Another day, another set of data… I’ve been investigating what I call “peripheral” data sets in order to get a different perspective on how previously unseen or unmeasured activity affects the overall operation of our company. In my last post, I looked at how our busyness could be represented by the volume of communication over our internal project management system from one month to the next. In looking at that picture, I realized that the volume of activity is much more drastically affected by maintenance work for our clients than by new projects. I classify “maintenance” as any work done for an existing client- it’s a pretty broad spectrum, but since our new project process is so regimented, the split in categories is pretty realistic as far as our company’s day to day experience is concerned. When I noticed that October of 2008 had the highest volume of communication, I wondered what our maintenance sales were that month and how they related to new project sales. Sales data is the easiest information for me to dig up, but I wasn’t interested in the particular sales totals as much as the relationship between the numbers.
This brings me to the graph you see above. As I said, I wasn’t so much interested in how much we sold from one month to the next as I was about the breakdown of sales- how much of it was new business and how much of it was maintenance. So, I determined the percentage of each month’s sales total for the past few years that came from new projects and maintenance. For example, the graph above shows that in October, 2008, 37% of the month’s sales total came from new project sales while 63% came from maintenance. No wonder we had so many posts to our project management system that month! As you can tell from glancing at the graph, this is a relatively infrequent occurrence; more often than not, the new project sales account for the majority of the total. When I first plotted the data, I didn’t add the percentage values because I was more interested in the general relationship, as well as any trends that might be perceivable from visualizing the data. Again, glancing at the graph seems sufficient to conclude that there are no obvious patterns, nor an obvious trend in any direction (i.e. maintenance percentages trending upward or downward).
Averages and Average Averages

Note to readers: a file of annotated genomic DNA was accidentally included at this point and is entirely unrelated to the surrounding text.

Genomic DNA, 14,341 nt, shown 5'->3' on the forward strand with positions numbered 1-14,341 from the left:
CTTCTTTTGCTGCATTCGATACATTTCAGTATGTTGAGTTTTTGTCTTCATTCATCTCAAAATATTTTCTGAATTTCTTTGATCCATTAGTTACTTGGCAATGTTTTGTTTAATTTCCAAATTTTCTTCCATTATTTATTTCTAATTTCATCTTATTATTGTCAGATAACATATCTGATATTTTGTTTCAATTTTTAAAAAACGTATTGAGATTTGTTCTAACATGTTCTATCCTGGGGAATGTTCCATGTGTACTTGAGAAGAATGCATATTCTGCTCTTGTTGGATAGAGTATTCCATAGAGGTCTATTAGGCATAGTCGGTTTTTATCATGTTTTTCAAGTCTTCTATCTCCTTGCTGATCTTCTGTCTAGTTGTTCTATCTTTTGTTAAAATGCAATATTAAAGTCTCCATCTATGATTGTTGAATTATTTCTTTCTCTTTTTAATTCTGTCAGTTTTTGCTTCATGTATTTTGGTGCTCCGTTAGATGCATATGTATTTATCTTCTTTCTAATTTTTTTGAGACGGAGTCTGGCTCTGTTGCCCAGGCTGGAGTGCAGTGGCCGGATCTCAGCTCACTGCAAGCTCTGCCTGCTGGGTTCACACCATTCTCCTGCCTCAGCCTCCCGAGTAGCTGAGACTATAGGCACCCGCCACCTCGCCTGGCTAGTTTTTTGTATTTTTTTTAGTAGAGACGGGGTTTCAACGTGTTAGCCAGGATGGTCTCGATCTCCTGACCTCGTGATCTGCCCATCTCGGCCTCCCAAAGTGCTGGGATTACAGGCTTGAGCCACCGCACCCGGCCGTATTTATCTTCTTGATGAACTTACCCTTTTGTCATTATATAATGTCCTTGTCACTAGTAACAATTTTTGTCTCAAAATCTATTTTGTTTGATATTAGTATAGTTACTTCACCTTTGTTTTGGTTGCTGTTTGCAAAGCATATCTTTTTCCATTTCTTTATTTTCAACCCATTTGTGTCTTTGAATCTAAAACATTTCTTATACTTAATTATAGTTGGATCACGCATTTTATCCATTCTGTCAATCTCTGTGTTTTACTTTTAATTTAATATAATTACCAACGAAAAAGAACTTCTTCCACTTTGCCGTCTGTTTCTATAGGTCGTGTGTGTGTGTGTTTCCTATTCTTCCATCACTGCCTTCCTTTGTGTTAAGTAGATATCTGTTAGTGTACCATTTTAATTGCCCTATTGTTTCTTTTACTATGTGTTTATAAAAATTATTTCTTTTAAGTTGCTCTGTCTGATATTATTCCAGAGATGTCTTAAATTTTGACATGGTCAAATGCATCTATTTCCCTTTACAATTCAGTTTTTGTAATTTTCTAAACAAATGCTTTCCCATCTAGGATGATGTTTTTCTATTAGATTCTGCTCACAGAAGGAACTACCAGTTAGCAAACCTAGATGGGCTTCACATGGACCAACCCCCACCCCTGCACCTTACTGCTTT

Then I wondered about averages. The data set covers three years, but it isn’t three full years. Additionally, the current year has a couple of extreme cases (January, in which maintenance accounted for only 19% of the sales total, and September, in which new projects accounted for only 2%), so I decided to look only at 2008’s average.
In the chart above, I plotted out a spectrum displaying only the percentages of total sales accounted for by maintenance sales– the lowest, 24%, came in July of 2008, while the highest, 71%, came in August. Two concurrent months bookending the spectrum seems to clearly show that there isn’t a seasonal correlation. But back to averages, the average maintenance sales percentage for 2008 was 41%. What’s interesting about this is that 8 months out of 12 were less than or equal to the average, leaving only 4 months in 2008 that exceeded it. If I isolate 2007, the average maintenance percentage for the 7 months plotted is 42%. If I isolate 2010, the average maintenance percentage for the 10 months plotted so far is 38%. These numbers are pretty close together. In fact, only 11 months out of the plotted 29 had maintenance percentages that exceeded 41%, which is a “score” of 40%. Maybe there is some significance to 40%…?
Ultimately, I’d love to see the percentage of maintenance account for more consistently higher amount. I think doing more work for fewer clients is to our and our clients’ advantage- it fits in with my motto of what we want to do: Serve fewer clients at a higher level. I believe we’ll get there.
One last thing: The graph above doesn’t show the number of new projects sold on a month to month basis. In 2007, the average was 4.1. In 2008, the average was 4. This year, the average so far is 2.6. To me, that’s the kind of decrease I want to see. It means that we’re selling fewer projects on a monthly basis this year, but at higher costs each (fewer at a higher level). So, all in all, one more piece of the puzzle…